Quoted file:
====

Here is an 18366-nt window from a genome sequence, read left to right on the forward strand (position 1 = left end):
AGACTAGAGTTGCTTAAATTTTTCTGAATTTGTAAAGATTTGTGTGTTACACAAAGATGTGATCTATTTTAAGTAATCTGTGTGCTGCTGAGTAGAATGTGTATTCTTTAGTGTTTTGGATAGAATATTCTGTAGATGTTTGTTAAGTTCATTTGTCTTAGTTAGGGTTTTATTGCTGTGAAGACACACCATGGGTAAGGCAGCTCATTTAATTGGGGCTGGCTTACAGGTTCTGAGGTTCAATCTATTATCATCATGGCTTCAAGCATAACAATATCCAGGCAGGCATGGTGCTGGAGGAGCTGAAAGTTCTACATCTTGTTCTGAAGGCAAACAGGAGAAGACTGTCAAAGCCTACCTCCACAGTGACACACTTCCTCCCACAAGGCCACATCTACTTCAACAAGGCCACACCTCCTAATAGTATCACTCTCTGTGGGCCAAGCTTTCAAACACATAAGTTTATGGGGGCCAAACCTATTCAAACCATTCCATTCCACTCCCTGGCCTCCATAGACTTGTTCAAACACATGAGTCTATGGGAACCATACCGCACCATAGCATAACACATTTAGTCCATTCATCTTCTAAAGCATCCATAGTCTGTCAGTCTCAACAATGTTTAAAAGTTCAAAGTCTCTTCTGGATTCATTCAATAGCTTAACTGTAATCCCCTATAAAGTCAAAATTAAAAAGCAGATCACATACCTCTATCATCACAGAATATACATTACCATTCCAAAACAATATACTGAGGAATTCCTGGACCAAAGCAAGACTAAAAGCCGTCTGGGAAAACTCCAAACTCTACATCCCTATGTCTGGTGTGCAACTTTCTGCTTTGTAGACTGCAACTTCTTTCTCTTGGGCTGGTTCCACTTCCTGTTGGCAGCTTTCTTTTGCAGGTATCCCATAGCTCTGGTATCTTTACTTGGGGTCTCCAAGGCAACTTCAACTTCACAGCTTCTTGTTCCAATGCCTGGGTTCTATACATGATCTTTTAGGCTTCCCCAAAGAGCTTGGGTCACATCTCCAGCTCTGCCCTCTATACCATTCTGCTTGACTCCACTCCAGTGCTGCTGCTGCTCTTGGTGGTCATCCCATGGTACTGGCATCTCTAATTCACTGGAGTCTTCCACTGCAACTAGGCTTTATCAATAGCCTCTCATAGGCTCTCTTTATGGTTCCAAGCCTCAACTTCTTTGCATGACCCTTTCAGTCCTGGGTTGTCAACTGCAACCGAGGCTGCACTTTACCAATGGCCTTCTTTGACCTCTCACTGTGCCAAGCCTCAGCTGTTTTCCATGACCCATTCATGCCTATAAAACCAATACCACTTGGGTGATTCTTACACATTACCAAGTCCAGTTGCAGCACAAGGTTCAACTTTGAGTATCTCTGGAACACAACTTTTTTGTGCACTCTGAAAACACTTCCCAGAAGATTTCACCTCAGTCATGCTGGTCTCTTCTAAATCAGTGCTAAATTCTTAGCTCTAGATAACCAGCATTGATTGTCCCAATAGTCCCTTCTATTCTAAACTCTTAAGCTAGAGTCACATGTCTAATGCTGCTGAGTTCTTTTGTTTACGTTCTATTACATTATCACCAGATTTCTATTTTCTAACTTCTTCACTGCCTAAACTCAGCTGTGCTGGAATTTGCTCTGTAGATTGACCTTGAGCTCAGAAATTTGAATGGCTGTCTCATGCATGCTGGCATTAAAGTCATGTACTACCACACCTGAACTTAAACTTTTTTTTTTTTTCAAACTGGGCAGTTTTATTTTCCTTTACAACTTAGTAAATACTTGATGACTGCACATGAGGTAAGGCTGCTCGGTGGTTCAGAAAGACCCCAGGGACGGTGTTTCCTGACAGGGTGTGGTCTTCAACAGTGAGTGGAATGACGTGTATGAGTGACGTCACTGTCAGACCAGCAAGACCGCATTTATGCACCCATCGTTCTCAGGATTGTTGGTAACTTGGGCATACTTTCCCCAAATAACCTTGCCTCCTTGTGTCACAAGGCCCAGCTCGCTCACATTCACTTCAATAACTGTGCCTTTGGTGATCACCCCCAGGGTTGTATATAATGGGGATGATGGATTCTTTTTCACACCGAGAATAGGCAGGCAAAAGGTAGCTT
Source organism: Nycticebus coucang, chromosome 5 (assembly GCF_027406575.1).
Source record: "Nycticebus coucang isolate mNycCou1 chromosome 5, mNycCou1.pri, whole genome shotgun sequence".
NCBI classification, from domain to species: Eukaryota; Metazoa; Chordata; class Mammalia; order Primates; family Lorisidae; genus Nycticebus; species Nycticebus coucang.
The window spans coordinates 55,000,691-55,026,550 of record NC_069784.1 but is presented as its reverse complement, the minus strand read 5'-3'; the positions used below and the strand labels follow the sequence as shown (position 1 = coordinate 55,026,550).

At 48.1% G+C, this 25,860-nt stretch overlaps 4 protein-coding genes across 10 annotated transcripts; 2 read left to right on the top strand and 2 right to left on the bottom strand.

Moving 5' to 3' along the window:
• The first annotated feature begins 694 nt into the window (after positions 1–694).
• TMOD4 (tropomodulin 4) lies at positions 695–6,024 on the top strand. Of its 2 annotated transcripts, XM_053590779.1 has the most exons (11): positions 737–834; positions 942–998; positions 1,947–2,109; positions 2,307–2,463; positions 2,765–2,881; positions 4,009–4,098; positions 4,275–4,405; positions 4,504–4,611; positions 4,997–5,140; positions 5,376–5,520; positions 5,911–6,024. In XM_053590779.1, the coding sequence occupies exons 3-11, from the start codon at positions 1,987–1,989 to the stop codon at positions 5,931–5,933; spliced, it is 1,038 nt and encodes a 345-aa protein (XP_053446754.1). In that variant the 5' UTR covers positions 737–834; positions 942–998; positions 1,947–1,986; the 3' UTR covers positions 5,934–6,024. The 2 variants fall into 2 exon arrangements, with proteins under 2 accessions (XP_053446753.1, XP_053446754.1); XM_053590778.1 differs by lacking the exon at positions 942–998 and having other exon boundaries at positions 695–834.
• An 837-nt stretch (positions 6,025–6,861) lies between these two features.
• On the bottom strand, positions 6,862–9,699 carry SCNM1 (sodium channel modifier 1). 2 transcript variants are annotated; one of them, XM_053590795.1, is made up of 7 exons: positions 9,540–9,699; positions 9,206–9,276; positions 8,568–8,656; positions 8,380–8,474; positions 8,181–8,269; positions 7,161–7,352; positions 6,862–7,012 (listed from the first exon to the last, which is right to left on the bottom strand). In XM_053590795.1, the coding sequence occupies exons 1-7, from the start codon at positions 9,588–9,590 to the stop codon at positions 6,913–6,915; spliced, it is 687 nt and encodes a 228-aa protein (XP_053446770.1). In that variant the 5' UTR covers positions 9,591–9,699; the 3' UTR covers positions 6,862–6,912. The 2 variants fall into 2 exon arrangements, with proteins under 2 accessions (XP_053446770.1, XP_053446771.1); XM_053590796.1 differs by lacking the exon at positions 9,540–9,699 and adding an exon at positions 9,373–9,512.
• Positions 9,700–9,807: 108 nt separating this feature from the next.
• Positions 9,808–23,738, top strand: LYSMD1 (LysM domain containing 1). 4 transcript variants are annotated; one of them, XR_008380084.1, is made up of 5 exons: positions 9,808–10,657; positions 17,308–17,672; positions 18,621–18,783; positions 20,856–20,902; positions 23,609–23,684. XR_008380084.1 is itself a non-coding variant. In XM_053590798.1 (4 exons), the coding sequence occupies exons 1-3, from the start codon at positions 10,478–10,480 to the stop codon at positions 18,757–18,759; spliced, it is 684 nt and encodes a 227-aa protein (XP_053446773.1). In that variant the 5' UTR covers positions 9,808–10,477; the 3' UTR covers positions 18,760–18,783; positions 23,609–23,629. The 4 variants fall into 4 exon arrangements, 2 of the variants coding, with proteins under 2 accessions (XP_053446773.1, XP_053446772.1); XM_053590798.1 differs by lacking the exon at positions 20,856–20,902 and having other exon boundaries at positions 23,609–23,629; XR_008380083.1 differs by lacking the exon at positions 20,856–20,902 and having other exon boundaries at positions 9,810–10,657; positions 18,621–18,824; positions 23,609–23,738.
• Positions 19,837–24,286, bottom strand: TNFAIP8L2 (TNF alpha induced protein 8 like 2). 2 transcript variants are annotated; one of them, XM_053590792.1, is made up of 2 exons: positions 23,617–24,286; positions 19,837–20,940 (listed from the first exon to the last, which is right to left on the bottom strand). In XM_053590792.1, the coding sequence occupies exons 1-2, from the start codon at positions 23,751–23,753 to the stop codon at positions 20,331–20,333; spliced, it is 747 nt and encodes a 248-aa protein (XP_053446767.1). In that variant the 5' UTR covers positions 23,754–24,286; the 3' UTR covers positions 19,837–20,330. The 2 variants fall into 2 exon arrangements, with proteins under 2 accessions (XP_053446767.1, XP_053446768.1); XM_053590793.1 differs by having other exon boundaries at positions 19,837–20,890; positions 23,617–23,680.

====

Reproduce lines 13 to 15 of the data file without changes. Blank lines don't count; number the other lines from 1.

• Positions 9,700–9,807: 108 nt separating this feature from the next.
• Positions 9,808–23,738, top strand: LYSMD1 (LysM domain containing 1). 4 transcript variants are annotated; one of them, XR_008380084.1, is made up of 5 exons: positions 9,808–10,657; positions 17,308–17,672; positions 18,621–18,783; positions 20,856–20,902; positions 23,609–23,684. XR_008380084.1 is itself a non-coding variant. In XM_053590798.1 (4 exons), the coding sequence occupies exons 1-3, from the start codon at positions 10,478–10,480 to the stop codon at positions 18,757–18,759; spliced, it is 684 nt and encodes a 227-aa protein (XP_053446773.1). In that variant the 5' UTR covers positions 9,808–10,477; the 3' UTR covers positions 18,760–18,783; positions 23,609–23,629. The 4 variants fall into 4 exon arrangements, 2 of the variants coding, with proteins under 2 accessions (XP_053446773.1, XP_053446772.1); XM_053590798.1 differs by lacking the exon at positions 20,856–20,902 and having other exon boundaries at positions 23,609–23,629; XR_008380083.1 differs by lacking the exon at positions 20,856–20,902 and having other exon boundaries at positions 9,810–10,657; positions 18,621–18,824; positions 23,609–23,738.
• Positions 19,837–24,286, bottom strand: TNFAIP8L2 (TNF alpha induced protein 8 like 2). 2 transcript variants are annotated; one of them, XM_053590792.1, is made up of 2 exons: positions 23,617–24,286; positions 19,837–20,940 (listed from the first exon to the last, which is right to left on the bottom strand). In XM_053590792.1, the coding sequence occupies exons 1-2, from the start codon at positions 23,751–23,753 to the stop codon at positions 20,331–20,333; spliced, it is 747 nt and encodes a 248-aa protein (XP_053446767.1). In that variant the 5' UTR covers positions 23,754–24,286; the 3' UTR covers positions 19,837–20,330. The 2 variants fall into 2 exon arrangements, with proteins under 2 accessions (XP_053446767.1, XP_053446768.1); XM_053590793.1 differs by having other exon boundaries at positions 19,837–20,890; positions 23,617–23,680.